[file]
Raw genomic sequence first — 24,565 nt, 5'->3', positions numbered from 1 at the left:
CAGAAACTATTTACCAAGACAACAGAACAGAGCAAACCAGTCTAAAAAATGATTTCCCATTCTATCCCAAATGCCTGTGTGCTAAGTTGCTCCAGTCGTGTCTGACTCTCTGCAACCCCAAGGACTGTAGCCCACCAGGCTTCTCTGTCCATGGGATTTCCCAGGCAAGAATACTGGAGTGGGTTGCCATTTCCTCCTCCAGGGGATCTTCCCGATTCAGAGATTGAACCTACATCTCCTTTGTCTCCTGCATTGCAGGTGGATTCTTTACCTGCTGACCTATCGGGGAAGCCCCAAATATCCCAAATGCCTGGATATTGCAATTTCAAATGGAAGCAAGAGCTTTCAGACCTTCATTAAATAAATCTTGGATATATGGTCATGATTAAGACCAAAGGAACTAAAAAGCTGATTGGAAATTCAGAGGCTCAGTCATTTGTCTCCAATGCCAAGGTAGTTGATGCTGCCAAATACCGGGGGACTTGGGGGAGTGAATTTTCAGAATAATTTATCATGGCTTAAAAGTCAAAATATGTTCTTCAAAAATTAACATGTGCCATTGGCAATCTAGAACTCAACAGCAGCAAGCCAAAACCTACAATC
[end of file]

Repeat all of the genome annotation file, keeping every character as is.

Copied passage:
Raw genomic sequence first — 24,565 nt, 5'->3', positions numbered from 1 at the left:
CAGAAACTATTTACCAAGACAACAGAACAGAGCAAACCAGTCTAAAAAATGATTTCCCATTCTATCCCAAATGCCTGTGTGCTAAGTTGCTCCAGTCGTGTCTGACTCTCTGCAACCCCAAGGACTGTAGCCCACCAGGCTTCTCTGTCCATGGGATTTCCCAGGCAAGAATACTGGAGTGGGTTGCCATTTCCTCCTCCAGGGGATCTTCCCGATTCAGAGATTGAACCTACATCTCCTTTGTCTCCTGCATTGCAGGTGGATTCTTTACCTGCTGACCTATCGGGGAAGCCCCAAATATCCCAAATGCCTGGATATTGCAATTTCAAATGGAAGCAAGAGCTTTCAGACCTTCATTAAATAAATCTTGGATATATGGTCATGATTAAGACCAAAGGAACTAAAAAGCTGATTGGAAATTCAGAGGCTCAGTCATTTGTCTCCAATGCCAAGGTAGTTGATGCTGCCAAATACCGGGGGACTTGGGGGAGTGAATTTTCAGAATAATTTATCATGGCTTAAAAGTCAAAATATGTTCTTCAAAAATTAACATGTGCCATTGGCAATCTAGAACTCAACAGCAGCAAGCCAAAACCTACAATC